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CD14 on CD14+ CD16- monocyte (Monocyte panel) is an indicator used in immunology or flow cytometry to characterize cell surface markers. The results of the study revealed that as CD14 on CD14+ CD16- monocyte increased, the risk of HCC also tended to increase. Monocytes are usually categorized into three subtypes: Classical Monocytes (CD14++ CD16-), Intermediate Monocytes (CD14+ CD16+) and Non-Classical Monocytes (CD14low CD16+). Our hypothesis posits that alterations in CD14, particularly within Classical Monocytes, may have a profound impact on HCC development. CD14 serves as a co-receptor for toll-like receptor 4 (TLR4) and TLR2, initiating the TLR signaling pathway and prompting the secretion of inflammatory mediators such as reactive oxygen species (ROS), interleukin-1 β (IL-1β), and IL-6[42, 43]. Studies have demonstrated that cytokines linked to CD14, including interleukin-6 (IL-6), IL-8, TNF-α, and IL-10, play roles in the pathogenesis of HCV-induced liver disease and in the regulation of fibrosis in patients with chronic hepatitis C (CHC) [44]. At the single-cell level, our research uncovered an increase in Non-Classical Monocytes (CD14^low CD16+) within HCC, indicative of a specific cellular development trajectory. Additionally, Non-Classical Monocytes are prevalent in the inflammatory response of chronic diseases such as systemic lupus erythematosus (SLE) [45]. This underscores the substantial impact of monocytes on HCC, informed by both statistical and single-cell analyses, given the interconnected nature of tumor development and chronic inflammation [46].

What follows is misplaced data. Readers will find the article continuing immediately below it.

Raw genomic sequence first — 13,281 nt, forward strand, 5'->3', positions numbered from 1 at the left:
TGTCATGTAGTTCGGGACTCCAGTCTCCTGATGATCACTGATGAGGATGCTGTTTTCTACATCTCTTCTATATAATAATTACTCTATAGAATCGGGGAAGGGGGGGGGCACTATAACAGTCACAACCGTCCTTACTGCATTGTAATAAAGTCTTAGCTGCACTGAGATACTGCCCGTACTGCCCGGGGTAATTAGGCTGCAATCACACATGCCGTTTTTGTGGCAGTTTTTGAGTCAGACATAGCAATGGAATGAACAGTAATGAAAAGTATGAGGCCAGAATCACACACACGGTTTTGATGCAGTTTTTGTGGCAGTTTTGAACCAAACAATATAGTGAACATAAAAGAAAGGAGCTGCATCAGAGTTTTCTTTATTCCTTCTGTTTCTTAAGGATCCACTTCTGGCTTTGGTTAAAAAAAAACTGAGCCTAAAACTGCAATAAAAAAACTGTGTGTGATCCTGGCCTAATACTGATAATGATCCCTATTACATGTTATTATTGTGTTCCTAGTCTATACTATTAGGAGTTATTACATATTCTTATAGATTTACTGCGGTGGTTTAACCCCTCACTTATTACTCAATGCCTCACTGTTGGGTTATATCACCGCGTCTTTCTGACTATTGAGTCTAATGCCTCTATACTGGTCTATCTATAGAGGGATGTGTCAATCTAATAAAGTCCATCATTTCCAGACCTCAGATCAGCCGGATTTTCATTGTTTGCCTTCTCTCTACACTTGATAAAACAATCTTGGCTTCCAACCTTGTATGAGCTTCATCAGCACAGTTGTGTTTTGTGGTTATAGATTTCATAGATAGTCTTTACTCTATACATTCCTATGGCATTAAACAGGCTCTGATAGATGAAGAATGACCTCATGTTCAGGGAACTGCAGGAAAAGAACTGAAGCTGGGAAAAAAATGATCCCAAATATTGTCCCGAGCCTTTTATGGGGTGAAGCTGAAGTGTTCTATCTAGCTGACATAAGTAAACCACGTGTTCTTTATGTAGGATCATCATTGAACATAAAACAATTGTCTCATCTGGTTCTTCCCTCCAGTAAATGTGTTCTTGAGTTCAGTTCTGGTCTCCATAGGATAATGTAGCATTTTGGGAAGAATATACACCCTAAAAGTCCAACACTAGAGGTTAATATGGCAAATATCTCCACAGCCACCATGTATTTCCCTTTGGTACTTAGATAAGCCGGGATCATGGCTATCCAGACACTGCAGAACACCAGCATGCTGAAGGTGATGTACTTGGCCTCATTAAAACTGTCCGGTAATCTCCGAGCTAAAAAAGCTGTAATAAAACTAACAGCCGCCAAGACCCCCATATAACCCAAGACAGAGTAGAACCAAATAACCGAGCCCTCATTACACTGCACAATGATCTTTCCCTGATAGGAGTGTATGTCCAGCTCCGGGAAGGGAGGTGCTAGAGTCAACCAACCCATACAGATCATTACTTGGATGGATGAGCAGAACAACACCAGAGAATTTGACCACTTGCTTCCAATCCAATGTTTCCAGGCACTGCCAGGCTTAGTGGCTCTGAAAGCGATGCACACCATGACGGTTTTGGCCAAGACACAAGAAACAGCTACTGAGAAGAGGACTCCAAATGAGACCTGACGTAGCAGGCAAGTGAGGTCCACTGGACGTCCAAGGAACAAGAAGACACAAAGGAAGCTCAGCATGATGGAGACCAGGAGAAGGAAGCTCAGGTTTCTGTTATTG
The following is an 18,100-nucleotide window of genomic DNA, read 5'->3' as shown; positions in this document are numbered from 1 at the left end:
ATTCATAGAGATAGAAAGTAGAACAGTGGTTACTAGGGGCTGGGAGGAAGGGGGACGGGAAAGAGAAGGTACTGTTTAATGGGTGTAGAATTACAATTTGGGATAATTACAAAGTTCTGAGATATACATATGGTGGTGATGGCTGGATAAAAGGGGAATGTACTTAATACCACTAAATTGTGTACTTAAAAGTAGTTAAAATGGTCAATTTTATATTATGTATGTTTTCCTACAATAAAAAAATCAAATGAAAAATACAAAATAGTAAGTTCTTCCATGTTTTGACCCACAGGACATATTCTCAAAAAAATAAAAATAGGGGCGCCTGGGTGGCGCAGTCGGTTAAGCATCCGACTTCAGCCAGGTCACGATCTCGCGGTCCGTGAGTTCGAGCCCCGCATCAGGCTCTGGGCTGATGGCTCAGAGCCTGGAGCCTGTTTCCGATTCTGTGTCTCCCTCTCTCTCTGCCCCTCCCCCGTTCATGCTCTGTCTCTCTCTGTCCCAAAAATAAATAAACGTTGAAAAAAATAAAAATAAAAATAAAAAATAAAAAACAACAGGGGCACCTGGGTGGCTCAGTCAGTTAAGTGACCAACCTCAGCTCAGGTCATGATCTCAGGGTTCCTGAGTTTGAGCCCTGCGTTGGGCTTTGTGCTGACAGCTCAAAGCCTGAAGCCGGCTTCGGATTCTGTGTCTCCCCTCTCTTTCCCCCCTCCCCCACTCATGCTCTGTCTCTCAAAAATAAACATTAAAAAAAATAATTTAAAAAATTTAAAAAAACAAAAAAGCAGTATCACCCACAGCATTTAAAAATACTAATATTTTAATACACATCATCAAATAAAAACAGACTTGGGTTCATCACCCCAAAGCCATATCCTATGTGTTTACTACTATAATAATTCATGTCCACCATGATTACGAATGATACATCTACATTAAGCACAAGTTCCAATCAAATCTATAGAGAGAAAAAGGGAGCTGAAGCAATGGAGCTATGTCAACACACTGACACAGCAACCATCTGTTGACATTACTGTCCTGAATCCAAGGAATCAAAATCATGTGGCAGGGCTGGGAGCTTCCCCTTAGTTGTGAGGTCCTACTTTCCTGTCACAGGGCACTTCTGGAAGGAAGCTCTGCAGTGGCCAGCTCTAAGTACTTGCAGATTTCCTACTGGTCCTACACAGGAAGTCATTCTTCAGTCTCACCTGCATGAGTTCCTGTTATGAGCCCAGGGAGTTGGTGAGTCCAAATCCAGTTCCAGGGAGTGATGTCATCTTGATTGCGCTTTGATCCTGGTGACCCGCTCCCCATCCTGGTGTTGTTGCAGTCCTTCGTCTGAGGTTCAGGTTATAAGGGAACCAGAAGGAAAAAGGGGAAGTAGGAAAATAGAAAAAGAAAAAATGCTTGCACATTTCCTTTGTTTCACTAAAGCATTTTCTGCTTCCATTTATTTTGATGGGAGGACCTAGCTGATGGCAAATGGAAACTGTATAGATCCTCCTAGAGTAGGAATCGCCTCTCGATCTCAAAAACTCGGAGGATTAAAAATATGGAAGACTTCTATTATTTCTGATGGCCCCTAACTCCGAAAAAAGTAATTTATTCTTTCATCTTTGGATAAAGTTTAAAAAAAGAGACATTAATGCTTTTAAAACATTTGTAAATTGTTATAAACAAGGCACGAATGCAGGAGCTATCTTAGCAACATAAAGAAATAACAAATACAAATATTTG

HVEM on Elevated TD CD4+ (T cell maturation panel) reveals a significant association with increased HCC risk. These TD T cells represent the ultimate stage in memory T cell maturation [12]. The pivotal role of HVEM, especially through the BTLA/HVEM pathway, in tumor immunity is underscored by its contribution to immune evasion, suppression of T cell activity, and reduction of cytokine secretion by tumor-infiltrating CD4+ T cells, highlighting the pathway's critical role in the tumor microenvironment [47-49]. The correlation between elevated HVEM expression and poorer survival outcomes in various cancers, including esophageal squamous cell carcinoma, HCV-associated HCC, and colorectal cancer, underscores its broader relevance across different malignancies. [50, 51]. At the single-cell level, the observed increase in regulatory T cells (Tregs) and decrease in cytotoxic T cells underscore T cell regulation's significance in HCC's pathogenesis, further emphasizing the intricate interplay of immune modulation in cancer development. Therefore, targeting the BTLA/HVEM pathway or modulating T cell regulation could represent promising strategies for enhancing anti-tumor immunity and improving clinical outcomes in HCC patients. Further research is warranted to elucidate the precise mechanisms by which HVEM influences T cell function and its role in shaping the tumor microenvironment.